The biggest technology companies in the U.S. are in an arms race to see who can capture the fast-developing sector of artificial intelligence. You may have tried out AI tools like ChatGPT that generates text or DALL·E, which generates images. If you haven’t tried them out yourself, you’ve most certainly read about them in the news.

The scale of training compute, or how quickly artificial intelligence can “learn,” is doubling every six months. It is an exciting but uncertain time to be alive; it’s not clear exactly how artificial intelligence will impact our daily lives, including how it could impact your personal finances. It checks many of the boxes of being a disruptive technology.

How the internet changed investing

The rise of the internet and increasing speed at which people could find and consume information changed personal finance and investing. Before the internet, information was consumed through the radio, television, newspapers, and books (Brian suggested I add encyclopedias to this list, too). User inputs were limited; some were lucky enough to have their questions personally addressed on the radio or by a newspaper column, but most were not able to personally ask questions to the TV or radio or access information immediately. Having someone in your life who knew about money, whether a financial advisor, accountant, or friend/family member, was extremely important, and often the only way one could find answers to their questions about money.

The internet put a nearly limitless amount of knowledge in the hands of anyone with a computer. The plethora of free information available about personal finance allows more Americans to self-manage their money until they reach a level of complication where a financial advisor makes sense. The internet is great when it comes to learning about index funds and Roth IRAs, but things can get muddy very quickly when you get into tax location, loss harvesting, backdoor (and mega backdoor) Roths, estate and legacy planning, tax optimization, planning for college, and more.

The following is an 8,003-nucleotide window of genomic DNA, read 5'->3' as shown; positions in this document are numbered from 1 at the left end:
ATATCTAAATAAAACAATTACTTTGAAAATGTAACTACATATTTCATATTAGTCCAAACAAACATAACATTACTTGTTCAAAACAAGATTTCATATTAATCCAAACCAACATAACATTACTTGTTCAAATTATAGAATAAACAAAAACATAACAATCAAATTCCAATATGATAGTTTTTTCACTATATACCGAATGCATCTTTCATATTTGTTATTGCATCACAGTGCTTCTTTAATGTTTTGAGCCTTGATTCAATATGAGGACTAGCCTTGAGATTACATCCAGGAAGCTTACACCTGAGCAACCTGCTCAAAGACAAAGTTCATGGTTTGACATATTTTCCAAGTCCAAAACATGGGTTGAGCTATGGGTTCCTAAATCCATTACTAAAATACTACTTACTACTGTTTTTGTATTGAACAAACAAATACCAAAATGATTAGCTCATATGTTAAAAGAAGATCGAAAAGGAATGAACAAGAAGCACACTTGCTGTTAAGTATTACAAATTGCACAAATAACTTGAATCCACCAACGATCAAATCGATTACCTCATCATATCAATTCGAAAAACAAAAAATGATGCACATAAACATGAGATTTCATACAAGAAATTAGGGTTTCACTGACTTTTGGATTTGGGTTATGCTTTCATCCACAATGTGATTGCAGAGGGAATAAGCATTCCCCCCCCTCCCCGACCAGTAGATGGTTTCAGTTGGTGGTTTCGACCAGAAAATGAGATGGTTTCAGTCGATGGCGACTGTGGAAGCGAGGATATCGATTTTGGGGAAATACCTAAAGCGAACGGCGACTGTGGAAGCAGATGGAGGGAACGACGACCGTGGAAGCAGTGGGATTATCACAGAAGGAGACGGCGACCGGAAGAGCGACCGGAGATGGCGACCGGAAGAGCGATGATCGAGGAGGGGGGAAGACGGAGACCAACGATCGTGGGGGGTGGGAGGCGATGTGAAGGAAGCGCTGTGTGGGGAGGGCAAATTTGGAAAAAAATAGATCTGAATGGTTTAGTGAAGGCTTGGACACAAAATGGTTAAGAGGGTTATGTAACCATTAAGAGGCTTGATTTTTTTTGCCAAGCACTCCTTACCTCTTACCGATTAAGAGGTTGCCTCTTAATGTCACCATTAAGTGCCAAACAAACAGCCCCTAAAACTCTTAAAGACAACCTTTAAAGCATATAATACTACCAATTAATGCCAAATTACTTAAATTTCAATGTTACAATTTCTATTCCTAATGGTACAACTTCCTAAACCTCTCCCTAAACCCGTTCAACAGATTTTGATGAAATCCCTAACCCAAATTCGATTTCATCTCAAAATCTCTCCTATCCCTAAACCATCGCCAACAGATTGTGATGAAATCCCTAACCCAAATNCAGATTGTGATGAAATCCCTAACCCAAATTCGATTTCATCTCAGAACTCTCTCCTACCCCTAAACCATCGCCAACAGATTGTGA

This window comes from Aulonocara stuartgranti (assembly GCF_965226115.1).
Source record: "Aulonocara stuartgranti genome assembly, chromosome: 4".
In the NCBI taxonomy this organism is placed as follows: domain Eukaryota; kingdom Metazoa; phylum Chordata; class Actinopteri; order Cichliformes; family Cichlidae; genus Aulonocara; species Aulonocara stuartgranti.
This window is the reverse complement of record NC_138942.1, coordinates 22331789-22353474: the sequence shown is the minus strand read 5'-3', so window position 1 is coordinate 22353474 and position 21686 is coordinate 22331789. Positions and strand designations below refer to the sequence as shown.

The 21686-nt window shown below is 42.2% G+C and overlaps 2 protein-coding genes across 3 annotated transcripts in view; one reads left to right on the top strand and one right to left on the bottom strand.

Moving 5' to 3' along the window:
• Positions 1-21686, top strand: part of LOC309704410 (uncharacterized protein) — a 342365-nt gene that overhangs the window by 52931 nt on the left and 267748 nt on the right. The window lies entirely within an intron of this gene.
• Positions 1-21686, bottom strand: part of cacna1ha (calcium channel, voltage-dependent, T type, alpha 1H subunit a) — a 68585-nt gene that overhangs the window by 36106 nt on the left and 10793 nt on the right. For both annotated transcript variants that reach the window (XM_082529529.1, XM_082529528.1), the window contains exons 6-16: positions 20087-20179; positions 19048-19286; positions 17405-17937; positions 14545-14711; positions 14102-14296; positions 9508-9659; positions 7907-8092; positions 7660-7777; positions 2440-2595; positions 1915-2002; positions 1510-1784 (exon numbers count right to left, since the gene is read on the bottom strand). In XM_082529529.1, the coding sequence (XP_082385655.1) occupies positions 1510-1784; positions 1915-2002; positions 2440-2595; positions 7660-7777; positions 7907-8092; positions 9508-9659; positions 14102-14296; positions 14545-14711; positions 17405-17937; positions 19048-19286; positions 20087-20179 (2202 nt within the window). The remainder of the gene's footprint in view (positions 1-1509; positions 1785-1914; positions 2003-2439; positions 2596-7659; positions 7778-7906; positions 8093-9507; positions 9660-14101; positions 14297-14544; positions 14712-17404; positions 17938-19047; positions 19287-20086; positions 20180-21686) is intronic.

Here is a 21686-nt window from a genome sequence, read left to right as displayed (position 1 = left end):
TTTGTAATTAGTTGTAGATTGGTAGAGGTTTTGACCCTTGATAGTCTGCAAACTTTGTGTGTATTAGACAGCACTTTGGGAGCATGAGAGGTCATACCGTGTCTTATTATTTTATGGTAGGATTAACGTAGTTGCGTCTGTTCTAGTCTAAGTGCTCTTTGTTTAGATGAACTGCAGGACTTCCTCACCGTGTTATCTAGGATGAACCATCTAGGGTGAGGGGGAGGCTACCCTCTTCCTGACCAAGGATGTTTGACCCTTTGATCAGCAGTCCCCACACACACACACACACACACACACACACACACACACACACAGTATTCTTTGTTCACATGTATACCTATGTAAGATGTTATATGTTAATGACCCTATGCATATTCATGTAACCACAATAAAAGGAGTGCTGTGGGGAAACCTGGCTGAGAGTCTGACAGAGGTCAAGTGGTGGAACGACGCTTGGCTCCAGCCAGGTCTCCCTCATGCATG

How will AI impact your personal finances?

Artificial intelligence feels exciting and novel in a way similar to how the internet felt when it was in its early days. Watching a computer generate a response to a question that feels like it could have been answered by a person feels futuristic. It’s like a super-powered version of the old search engine Ask Jeeves: a personal internet butler, there to answer any question you might have, day or night.

We’re excited about the ways AI can further simplify your finances and save you time. Instead of spending time educating yourself about a financial topic you don’t yet fully understand, you could ask an AI chatbot to explain it to you in easy-to-understand language. More mundane tasks, like managing your budget and taxes, will become easier through automation and personalized insights from AI. Answers to basic questions will be easier to find, and day-to-day money management will likely become easier and less time-consuming for the average person, but does AI have all the answers?